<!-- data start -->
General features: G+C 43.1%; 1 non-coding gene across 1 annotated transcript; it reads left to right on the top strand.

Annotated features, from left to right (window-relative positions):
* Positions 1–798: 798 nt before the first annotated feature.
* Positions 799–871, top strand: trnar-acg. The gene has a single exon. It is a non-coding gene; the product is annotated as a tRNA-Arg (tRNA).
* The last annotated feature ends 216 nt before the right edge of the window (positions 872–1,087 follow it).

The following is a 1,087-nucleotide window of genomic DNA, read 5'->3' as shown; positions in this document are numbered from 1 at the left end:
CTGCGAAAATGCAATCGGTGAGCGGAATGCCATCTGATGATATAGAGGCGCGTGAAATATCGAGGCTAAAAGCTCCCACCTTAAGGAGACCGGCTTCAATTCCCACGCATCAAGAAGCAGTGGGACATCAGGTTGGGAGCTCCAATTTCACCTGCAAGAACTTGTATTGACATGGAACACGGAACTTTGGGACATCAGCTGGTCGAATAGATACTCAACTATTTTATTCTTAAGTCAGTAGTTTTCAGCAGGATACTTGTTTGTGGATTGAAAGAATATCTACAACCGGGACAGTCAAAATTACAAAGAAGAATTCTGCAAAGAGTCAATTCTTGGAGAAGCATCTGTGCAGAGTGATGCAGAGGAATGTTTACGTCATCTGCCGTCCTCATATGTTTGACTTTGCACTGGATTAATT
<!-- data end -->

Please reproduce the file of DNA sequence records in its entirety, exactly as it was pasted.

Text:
General features: G+C 43.1%; 1 non-coding gene across 1 annotated transcript; it reads left to right on the top strand.

Annotated features, from left to right (window-relative positions):
* Positions 1–798: 798 nt before the first annotated feature.
* Positions 799–871, top strand: trnar-acg. The gene has a single exon. It is a non-coding gene; the product is annotated as a tRNA-Arg (tRNA).
* The last annotated feature ends 216 nt before the right edge of the window (positions 872–1,087 follow it).

The following is a 1,087-nucleotide window of genomic DNA, read 5'->3' as shown; positions in this document are numbered from 1 at the left end:
CTGCGAAAATGCAATCGGTGAGCGGAATGCCATCTGATGATATAGAGGCGCGTGAAATATCGAGGCTAAAAGCTCCCACCTTAAGGAGACCGGCTTCAATTCCCACGCATCAAGAAGCAGTGGGACATCAGGTTGGGAGCTCCAATTTCACCTGCAAGAACTTGTATTGACATGGAACACGGAACTTTGGGACATCAGCTGGTCGAATAGATACTCAACTATTTTATTCTTAAGTCAGTAGTTTTCAGCAGGATACTTGTTTGTGGATTGAAAGAATATCTACAACCGGGACAGTCAAAATTACAAAGAAGAATTCTGCAAAGAGTCAATTCTTGGAGAAGCATCTGTGCAGAGTGATGCAGAGGAATGTTTACGTCATCTGCCGTCCTCATATGTTTGACTTTGCACTGGATTAATT